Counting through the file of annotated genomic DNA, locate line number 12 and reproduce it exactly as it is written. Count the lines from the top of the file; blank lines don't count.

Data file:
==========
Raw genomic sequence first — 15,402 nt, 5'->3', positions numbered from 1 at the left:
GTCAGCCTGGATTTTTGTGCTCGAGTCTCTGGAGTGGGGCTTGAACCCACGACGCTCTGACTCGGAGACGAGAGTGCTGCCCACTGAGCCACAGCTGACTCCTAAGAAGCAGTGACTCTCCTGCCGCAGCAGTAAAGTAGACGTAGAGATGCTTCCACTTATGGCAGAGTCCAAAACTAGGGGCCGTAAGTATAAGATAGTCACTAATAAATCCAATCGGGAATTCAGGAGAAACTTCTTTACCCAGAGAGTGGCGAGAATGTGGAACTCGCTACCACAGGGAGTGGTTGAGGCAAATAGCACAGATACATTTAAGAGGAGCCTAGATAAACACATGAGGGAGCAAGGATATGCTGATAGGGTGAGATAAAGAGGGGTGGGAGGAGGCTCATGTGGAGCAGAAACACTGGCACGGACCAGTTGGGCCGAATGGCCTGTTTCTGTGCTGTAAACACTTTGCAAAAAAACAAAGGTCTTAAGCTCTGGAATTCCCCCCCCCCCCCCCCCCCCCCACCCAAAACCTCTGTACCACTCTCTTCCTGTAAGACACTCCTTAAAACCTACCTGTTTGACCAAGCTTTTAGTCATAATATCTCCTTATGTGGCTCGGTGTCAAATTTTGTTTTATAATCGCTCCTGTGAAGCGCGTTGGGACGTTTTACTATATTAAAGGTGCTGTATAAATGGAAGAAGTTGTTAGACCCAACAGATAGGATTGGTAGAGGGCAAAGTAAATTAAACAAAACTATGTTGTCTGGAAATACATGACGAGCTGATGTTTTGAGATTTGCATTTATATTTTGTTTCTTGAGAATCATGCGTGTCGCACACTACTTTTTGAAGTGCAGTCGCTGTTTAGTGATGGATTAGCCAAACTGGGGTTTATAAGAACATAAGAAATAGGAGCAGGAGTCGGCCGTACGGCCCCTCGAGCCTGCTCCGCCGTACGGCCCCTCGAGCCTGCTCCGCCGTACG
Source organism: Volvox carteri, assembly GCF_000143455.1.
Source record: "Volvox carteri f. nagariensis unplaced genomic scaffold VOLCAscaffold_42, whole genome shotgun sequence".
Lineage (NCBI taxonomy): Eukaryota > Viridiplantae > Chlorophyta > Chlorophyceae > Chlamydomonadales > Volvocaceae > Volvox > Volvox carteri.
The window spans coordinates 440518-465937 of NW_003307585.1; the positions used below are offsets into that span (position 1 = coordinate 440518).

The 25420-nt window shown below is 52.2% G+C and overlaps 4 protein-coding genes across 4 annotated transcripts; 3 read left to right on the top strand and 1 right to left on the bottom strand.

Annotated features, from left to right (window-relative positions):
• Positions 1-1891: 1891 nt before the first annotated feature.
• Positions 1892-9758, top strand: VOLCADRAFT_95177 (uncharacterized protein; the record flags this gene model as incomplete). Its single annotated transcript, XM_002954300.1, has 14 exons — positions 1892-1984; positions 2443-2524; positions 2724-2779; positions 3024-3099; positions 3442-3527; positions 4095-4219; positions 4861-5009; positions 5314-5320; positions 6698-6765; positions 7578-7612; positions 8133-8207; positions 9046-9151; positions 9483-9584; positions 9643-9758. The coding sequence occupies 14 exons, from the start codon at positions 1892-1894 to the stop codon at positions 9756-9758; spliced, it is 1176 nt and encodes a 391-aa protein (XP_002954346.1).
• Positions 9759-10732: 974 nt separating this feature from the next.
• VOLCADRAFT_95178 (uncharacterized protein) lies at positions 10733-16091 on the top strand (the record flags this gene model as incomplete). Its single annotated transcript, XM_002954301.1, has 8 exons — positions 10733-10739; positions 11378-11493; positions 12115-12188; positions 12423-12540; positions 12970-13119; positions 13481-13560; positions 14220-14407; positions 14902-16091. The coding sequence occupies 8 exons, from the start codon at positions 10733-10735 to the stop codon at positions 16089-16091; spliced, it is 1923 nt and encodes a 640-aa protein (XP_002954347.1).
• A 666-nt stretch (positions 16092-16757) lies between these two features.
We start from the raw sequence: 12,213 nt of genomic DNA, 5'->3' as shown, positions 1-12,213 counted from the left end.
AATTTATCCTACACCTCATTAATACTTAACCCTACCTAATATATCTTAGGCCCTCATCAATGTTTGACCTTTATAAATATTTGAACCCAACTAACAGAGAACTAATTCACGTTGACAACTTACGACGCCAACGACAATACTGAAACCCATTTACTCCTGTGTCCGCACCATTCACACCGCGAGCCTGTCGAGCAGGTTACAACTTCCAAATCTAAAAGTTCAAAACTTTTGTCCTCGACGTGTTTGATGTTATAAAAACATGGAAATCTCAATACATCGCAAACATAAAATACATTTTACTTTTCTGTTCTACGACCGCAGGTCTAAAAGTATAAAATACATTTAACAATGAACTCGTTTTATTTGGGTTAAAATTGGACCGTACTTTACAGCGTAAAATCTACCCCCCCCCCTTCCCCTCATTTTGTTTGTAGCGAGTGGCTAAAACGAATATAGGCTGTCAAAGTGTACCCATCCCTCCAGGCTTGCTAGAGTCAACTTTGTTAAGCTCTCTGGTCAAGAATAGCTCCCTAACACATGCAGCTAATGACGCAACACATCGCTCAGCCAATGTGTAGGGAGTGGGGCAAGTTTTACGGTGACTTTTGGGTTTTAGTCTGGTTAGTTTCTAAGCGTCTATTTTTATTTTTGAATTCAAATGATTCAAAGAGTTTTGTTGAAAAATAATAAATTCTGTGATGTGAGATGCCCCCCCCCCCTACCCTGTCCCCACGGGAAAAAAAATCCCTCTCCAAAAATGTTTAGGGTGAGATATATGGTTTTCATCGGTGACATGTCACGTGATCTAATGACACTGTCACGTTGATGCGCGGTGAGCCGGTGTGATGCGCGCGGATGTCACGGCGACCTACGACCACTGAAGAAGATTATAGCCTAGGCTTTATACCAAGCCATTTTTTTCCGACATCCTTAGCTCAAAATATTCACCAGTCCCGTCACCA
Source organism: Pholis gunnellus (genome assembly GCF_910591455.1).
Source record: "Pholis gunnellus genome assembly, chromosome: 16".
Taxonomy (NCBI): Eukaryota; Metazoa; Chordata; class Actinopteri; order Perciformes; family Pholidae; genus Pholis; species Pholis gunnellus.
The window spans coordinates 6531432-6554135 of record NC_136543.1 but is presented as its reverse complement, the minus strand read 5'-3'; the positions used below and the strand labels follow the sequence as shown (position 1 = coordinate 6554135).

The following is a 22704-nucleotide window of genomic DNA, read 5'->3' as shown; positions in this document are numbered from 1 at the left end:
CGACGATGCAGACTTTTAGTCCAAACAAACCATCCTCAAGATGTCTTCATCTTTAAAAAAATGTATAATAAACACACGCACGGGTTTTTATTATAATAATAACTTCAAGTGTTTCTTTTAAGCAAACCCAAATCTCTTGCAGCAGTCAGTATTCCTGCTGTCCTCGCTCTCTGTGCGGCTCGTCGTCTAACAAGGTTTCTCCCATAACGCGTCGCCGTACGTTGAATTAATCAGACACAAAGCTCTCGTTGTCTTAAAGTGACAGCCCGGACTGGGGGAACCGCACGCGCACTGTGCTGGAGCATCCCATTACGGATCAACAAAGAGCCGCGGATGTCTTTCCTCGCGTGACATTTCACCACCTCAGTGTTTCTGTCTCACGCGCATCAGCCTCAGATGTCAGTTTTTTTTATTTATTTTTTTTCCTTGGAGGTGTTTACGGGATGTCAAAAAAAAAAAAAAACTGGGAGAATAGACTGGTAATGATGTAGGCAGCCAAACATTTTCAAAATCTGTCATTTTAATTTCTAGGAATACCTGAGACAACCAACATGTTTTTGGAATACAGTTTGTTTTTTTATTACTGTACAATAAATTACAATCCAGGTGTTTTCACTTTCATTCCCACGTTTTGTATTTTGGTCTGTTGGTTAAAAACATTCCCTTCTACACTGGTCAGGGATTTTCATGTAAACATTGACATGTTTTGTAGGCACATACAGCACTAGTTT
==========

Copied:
• VOLCADRAFT_95178 (uncharacterized protein) lies at positions 10733-16091 on the top strand (the record flags this gene model as incomplete). Its single annotated transcript, XM_002954301.1, has 8 exons — positions 10733-10739; positions 11378-11493; positions 12115-12188; positions 12423-12540; positions 12970-13119; positions 13481-13560; positions 14220-14407; positions 14902-16091. The coding sequence occupies 8 exons, from the start codon at positions 10733-10735 to the stop codon at positions 16089-16091; spliced, it is 1923 nt and encodes a 640-aa protein (XP_002954347.1).